Growing up in East Africa, specifically in Kenya, Swahili, or Kiswahili as we call it, was introduced to most of us concurrently with a mother tongue. As much as most of us are not native Swahili speakers, we have practically spoken the language since birth. As it happens, some take this beautiful language for granted, thinking that it makes you inferior. They have a mistaken view that the more fluent you are in English (or whichever post-colonial language one speaks), the more educated and sophisticated you look. A moment of silence for them.
They have a mistaken view that the more fluent you are in English (or whichever post-colonial language one speaks), the more educated and sophisticated you look.Naomi Kamau
Schools all over Africa went to the extent of punishing errant students, ‘errant’ because they spoke in Swahili or their mother tongue. ‘Errant’ because they used the language of their heart to express themselves – how saddening. The punishments varied but were all so demeaning. A student would be forced to wear a dirty sack or hang a badge around their necks written ‘I spoke vernacular’ until they found another student speaking in the vernacular and handed over the item of punishment. That was sad, but the narrative is changing.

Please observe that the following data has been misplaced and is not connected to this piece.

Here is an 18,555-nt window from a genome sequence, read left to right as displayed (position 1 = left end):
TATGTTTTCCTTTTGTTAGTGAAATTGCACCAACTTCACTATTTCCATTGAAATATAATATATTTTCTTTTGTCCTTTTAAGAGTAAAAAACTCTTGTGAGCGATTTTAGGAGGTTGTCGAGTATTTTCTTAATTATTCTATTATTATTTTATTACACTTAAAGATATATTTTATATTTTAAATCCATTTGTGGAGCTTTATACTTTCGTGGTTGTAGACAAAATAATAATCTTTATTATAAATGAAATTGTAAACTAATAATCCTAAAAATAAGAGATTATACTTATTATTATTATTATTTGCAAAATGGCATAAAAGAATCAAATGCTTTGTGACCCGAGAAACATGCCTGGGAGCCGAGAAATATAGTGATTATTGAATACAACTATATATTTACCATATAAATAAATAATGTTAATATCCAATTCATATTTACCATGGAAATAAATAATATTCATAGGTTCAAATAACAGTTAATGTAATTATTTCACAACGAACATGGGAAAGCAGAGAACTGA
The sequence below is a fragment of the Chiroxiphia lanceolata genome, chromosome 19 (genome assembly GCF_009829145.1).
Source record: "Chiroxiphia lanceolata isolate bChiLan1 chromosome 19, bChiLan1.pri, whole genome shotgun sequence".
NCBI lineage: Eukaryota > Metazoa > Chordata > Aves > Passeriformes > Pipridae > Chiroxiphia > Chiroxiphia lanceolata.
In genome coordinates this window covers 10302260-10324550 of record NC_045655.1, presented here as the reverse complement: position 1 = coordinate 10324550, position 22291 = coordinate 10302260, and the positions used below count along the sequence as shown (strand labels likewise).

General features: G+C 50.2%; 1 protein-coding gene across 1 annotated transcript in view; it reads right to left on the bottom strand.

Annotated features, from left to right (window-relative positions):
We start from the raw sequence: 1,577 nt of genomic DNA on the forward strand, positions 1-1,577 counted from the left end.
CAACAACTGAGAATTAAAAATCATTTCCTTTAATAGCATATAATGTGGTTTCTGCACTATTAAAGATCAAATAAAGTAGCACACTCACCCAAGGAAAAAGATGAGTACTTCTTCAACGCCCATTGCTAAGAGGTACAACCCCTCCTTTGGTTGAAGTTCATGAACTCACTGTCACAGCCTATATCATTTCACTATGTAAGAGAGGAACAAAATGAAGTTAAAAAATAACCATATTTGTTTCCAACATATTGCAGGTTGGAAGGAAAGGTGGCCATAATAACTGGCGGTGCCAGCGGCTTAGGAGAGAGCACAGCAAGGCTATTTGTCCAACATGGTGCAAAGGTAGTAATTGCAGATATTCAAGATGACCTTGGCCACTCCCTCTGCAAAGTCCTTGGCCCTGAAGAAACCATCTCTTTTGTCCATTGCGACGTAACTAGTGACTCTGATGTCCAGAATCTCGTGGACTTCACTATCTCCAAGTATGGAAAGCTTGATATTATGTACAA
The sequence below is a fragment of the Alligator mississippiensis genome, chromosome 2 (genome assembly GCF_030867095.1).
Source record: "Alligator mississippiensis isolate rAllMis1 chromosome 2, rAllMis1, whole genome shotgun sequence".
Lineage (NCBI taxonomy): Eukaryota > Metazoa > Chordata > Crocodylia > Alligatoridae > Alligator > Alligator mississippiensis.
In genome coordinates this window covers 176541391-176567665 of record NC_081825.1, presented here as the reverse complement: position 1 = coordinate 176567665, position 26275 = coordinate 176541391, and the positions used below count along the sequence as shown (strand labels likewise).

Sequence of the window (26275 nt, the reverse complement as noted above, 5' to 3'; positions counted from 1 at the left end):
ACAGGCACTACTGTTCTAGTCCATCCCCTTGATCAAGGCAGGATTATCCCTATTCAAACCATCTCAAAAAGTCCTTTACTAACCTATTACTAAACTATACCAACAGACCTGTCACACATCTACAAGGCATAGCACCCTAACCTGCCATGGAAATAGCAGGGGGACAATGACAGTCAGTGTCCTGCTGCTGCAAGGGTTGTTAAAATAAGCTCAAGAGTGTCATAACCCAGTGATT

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Change your perspective
What you value is what you protect, build and celebrate.